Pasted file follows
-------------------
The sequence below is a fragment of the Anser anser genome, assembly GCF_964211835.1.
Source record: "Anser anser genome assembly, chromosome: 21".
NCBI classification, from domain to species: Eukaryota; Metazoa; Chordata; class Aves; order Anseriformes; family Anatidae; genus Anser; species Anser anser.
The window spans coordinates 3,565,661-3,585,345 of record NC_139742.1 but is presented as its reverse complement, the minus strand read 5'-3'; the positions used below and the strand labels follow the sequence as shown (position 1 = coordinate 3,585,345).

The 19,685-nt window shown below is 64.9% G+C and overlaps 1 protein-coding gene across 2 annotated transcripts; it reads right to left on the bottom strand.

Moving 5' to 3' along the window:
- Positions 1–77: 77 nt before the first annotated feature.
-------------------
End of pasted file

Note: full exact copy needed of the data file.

The sequence below is a fragment of the Anser anser genome, assembly GCF_964211835.1.
Source record: "Anser anser genome assembly, chromosome: 21".
NCBI classification, from domain to species: Eukaryota; Metazoa; Chordata; class Aves; order Anseriformes; family Anatidae; genus Anser; species Anser anser.
The window spans coordinates 3,565,661-3,585,345 of record NC_139742.1 but is presented as its reverse complement, the minus strand read 5'-3'; the positions used below and the strand labels follow the sequence as shown (position 1 = coordinate 3,585,345).

The 19,685-nt window shown below is 64.9% G+C and overlaps 1 protein-coding gene across 2 annotated transcripts; it reads right to left on the bottom strand.

Moving 5' to 3' along the window:
- Positions 1–77: 77 nt before the first annotated feature.